int execv(const char *path, char *const argv[]);
int execvp(const char *file, char *const argv[]);

These versions of exec* are just various calling interfaces for core function execve(): int execve(const char *filename, char *const argv [], char *const envp[]). Here argv is the pointer containing arguments list and envp is the pointer containing list of environment variables which are basically key=value pairs.

This must be used along with the fork() command so both the parent and child processes are running: pid_t fork(void). fork() creates a child process that differs from the parent process only in its PID and PPID; in fact, the resource utilizations are set to 0.

By default, the exec() function inherits the group and user IDs from the parent process, which makes it dependent on the parent process. This can be changed by:

  • Setting the set-uid and set-gid bit on the program file pointed
  • Using the setpgid() and setuid() system call

The CreateProcessAsUser() function is similar to CreateProcess() except that the new process runs in the security context of the user represented by the hToken parameter. There is no one-to-one equivalent for this function in Linux, but it can be replicated using the following logic:

  • fork() to create a new child process with new PID
  • setuid() to switch to the new PID
  • exec() to change the existing process image with the process to execute

Terminating a process

To forcibly terminate a running process, you can use TerminateProcess() in Windows.

BOOL TerminateProcess(
HANDLE hProcess, // handle to the process
UINT uExitCode // exit code for the process

This function terminates the running process and all the associated threads. Use this function only in extreme scenarios.

In Linux, you can use kill() to forcibly kill a process: int kill(pid_t pid, int sig). This system call terminates the process of id PID. You can also use it to signal to any group or process.

Using wait functions

In cases when the child process is dependent on the parent process, you can use wait functions in parent process to wait for the child process termination. In Windows, you can use the WaitForSingleObject() function call to achieve this.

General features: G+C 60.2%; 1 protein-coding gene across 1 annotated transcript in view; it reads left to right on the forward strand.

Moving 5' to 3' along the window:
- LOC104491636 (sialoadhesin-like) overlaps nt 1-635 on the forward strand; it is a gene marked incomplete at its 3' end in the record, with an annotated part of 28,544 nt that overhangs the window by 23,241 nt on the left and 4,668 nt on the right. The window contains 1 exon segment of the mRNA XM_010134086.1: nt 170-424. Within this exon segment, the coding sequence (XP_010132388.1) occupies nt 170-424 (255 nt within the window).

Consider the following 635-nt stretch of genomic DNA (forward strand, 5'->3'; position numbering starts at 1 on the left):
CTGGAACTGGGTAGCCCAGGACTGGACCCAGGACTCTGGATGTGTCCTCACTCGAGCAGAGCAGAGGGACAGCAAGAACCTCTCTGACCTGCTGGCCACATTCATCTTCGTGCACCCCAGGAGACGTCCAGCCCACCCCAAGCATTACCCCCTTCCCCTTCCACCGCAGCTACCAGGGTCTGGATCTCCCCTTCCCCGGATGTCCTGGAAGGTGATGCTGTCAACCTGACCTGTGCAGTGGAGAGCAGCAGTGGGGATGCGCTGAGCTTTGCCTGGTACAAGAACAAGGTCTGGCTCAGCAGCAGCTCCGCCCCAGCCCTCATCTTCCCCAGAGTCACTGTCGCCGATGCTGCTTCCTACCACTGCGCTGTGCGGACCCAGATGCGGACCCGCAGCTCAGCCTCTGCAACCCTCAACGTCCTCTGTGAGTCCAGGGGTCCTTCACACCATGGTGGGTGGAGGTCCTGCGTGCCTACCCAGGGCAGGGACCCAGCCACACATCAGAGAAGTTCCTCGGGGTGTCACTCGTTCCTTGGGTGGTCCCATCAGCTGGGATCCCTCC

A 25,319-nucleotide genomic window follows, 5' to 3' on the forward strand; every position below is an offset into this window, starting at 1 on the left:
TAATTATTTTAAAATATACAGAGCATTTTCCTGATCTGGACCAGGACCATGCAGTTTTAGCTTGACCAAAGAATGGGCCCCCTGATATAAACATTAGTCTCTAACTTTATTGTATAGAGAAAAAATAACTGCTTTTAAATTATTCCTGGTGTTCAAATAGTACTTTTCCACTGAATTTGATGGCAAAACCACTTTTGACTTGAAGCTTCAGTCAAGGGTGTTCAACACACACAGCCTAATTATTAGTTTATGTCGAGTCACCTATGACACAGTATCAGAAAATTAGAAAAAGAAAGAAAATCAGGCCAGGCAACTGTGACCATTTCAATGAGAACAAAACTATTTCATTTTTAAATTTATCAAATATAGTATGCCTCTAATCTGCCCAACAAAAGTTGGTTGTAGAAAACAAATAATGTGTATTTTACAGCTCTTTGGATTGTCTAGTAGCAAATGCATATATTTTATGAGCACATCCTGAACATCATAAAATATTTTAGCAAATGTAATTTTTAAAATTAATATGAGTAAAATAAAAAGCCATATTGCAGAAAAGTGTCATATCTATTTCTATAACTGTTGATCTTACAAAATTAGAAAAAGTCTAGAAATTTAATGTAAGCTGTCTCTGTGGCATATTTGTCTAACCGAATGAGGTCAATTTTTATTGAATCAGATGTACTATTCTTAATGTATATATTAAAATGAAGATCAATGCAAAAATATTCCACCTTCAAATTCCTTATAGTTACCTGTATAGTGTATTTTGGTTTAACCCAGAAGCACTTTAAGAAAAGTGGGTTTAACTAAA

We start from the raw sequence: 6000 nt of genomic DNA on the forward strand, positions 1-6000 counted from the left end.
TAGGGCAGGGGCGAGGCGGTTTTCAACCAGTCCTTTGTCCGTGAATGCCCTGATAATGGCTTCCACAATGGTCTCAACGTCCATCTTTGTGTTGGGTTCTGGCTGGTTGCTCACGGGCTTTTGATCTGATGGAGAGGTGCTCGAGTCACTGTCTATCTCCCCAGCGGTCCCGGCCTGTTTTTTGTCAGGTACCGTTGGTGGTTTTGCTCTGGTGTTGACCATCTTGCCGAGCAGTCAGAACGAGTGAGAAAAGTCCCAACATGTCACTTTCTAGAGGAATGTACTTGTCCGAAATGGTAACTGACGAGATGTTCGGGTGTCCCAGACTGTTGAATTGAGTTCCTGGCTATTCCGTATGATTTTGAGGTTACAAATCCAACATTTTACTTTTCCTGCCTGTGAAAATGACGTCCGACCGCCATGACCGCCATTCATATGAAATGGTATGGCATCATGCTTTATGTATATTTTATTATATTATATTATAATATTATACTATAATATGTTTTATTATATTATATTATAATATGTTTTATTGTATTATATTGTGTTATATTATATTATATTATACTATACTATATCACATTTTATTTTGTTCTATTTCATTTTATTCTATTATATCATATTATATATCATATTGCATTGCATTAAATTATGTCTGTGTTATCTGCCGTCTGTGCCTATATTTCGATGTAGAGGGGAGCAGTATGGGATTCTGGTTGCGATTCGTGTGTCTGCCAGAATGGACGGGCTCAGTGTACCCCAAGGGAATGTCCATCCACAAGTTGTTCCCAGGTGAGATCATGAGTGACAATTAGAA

You can use the WaitForMultipleObject() function to wait for more than one object.

DWORD WaitForMultipleObjects(
DWORD nCount, // number of handles in array
CONST HANDLE *lpHandles, // object-handle array
BOOL bWaitAll, // wait option
DWORD dwMilliseconds // time-out interval

You can populate the object-handle array with the number of objects to wait for. Based on the bWaitALL option, you can either wait for all the objects to be signaled or wait for any of them to be signaled.

In both of these functions, if you want to wait for a finite time, you can specify the time interval in the second parameter. If you want to wait infinitely, use INFINITE as the value for dwMilliseconds. Setting dwMilliseconds to 0 will just test the state of the object and return.

You can use waitpid() in Linux if you want to just wait infinitely for the process to die. In Linux, there is no way to do a timed wait on a waitpid() call.

In this code: pid_t waitpid(pid_t pid, int *status, int options), waitpid() infinitely waits for the child process to terminate. Wait functions, in both Windows and Linux, suspend the execution of the current process until it completes, but in Windows there is an option to exit by specifying a time value. You can implement a timed wait or NO WAIT functionality similar to WaitForSingleObject() and WaitForMultipleObject() using System V semaphores, which is discussed in Part 2 of this series. Part 3 of this series further discusses wait functions.

Exiting a process

Exiting a process means a graceful exiting of the process with a proper cleanup. In Windows, you use ExitProcess() to perform this operation.

VOID ExitProcess(
UINT uExitCode // exit code for all threads

ExitProcess() is the preferred method of ending a process. This function provides a clean process shutdown. This includes calling the entry-point function of all attached dynamic-link libraries (DLLs) with a value indicating that the process is detaching from the DLL.

The Linux equivalent for ExitProcess() is exit(): void exit(int status);.